Hi … my name is Megan and I’m guest blogging for Diane this week. She’ll be back around September 16th. I’m the owner of Business First Formations, Inc., a company that helps business owners get their businesses set up and maintained.
I was encouraged this morning to read that the California Franchise Tax Board has finally given up on the idea that LLC income earned outside that state should be subject to California tax.
For those of you who are unfamiliar with this tax, one of the first hurdles business owners in California face is the franchise tax that is assessed over all businesses incorporated in that state or qualified to do business in that state. This is an $800 minimum fee that is payable each year, no matter whether your business makes a massive profit or posts a loss. It’s payable on April 15th of each year for all businesses set up from January 1 to April 15th, and “as soon as possible after formation” for all business set up between April 16th and December 31st. (Actually if you set up an S Corporation you don’t pay the franchise tax in the first year, but that’s another story for another day).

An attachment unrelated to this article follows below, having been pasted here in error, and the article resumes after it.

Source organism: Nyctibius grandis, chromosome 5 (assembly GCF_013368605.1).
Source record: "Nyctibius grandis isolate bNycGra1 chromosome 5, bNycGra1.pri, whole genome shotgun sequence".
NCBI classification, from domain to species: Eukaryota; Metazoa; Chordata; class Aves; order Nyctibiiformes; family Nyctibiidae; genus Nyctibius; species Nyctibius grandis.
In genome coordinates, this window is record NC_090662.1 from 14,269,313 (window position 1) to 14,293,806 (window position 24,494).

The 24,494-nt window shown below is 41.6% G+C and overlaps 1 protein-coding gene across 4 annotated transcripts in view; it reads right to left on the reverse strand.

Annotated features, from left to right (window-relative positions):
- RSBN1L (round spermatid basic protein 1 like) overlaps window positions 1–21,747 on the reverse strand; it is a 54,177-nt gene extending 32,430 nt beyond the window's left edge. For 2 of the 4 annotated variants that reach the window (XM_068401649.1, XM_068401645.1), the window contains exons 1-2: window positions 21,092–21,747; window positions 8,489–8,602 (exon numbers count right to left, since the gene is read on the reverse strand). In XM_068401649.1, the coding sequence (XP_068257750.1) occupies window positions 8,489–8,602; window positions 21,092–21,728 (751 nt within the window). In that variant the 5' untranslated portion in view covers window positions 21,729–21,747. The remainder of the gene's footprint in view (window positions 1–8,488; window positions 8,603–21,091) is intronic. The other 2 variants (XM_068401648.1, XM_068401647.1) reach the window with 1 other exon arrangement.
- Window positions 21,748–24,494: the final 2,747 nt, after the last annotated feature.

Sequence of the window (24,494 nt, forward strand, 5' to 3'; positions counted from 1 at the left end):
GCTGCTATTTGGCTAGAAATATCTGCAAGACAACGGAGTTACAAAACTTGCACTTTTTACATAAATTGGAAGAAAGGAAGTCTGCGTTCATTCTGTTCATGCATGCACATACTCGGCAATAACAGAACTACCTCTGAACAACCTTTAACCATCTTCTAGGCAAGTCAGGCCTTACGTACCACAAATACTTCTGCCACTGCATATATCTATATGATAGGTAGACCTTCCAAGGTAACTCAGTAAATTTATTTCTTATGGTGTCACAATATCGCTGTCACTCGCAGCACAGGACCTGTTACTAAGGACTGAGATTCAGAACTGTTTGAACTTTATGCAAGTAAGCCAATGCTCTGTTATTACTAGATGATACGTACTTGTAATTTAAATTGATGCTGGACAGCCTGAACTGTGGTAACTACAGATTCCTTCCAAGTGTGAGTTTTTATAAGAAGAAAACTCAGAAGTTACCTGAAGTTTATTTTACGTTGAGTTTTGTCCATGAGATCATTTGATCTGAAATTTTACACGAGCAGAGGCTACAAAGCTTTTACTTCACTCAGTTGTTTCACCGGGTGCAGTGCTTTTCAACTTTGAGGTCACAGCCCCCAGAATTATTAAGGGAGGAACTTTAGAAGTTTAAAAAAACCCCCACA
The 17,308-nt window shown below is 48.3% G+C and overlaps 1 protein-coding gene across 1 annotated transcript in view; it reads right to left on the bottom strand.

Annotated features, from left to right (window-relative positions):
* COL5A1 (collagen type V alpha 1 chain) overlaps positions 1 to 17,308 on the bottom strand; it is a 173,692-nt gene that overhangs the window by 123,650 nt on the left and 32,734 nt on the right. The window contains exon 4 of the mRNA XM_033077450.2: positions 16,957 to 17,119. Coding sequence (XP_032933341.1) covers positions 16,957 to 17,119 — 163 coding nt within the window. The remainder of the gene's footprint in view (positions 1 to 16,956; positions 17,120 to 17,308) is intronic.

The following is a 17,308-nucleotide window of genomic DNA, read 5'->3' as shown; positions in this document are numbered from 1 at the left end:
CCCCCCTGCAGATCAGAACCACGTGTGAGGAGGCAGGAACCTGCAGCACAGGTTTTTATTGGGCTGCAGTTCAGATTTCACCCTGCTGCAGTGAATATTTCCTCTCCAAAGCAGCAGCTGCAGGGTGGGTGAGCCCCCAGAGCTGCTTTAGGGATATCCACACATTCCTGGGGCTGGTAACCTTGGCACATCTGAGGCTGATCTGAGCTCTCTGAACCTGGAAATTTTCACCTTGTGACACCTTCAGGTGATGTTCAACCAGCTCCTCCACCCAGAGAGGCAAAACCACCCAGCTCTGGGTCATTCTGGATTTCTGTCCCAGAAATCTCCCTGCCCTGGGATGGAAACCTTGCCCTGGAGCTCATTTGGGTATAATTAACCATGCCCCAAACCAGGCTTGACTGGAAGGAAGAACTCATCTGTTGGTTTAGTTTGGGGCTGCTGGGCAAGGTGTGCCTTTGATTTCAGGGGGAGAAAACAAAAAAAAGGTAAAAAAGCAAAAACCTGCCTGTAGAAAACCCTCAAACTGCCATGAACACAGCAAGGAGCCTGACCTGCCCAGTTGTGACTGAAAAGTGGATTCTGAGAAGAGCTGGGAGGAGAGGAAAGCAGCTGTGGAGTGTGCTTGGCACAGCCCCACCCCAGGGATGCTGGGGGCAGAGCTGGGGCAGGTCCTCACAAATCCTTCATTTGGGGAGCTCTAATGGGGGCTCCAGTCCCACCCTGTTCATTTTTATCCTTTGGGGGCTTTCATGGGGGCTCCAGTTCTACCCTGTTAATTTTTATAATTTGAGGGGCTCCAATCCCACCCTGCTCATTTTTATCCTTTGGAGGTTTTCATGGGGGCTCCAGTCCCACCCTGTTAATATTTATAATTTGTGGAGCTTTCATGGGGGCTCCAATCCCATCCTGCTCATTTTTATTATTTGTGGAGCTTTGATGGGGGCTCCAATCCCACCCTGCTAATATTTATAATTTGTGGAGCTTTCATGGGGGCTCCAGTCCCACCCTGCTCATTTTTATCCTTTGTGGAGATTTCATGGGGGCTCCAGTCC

Now franchise tax isn’t unique to California – it exists in several other states as well, and is sometimes called a “privilege” tax (although why it’s a “privilege” to pay it escapes me). But in California, if your LLC grosses more than $250,000 per year you can expect to pay a second tax over and above the franchise tax. This gross earnings tax adds, at a minimum, another $900/year tax, and can go up to several thousands of dollars.
What made the gross earnings tax particularly unbearable to California LLC owners was the fact that the California Franchise Tax Board counted not only money made in California, but money made everywhere in the world. That calculation method has been the subject of a major court case which continues as we speak.
However, in the meantime the California Franchise Tax Board announced yesterday that for taxable years beginning after 2006 (which is outside the time period being litigated) the gross earnings tax calculation will no longer include earnings made outside the state or that can’t be attributed to work done within the state.
So what does this all mean? Well, it won’t save you from paying that basic $800/year franchise tax fee. I know that’s been a major source of confusion for folks – I’ve gotten plenty of emails asking me if the franchise tax will be going away, if this court case is successful. Sadly, the answer is “no.” But if you have been (a) fortunate enough to have a successful business, and (b) unfortunate enough to get caught in the California gross earnings trap, you may see some relief on your next tax bill.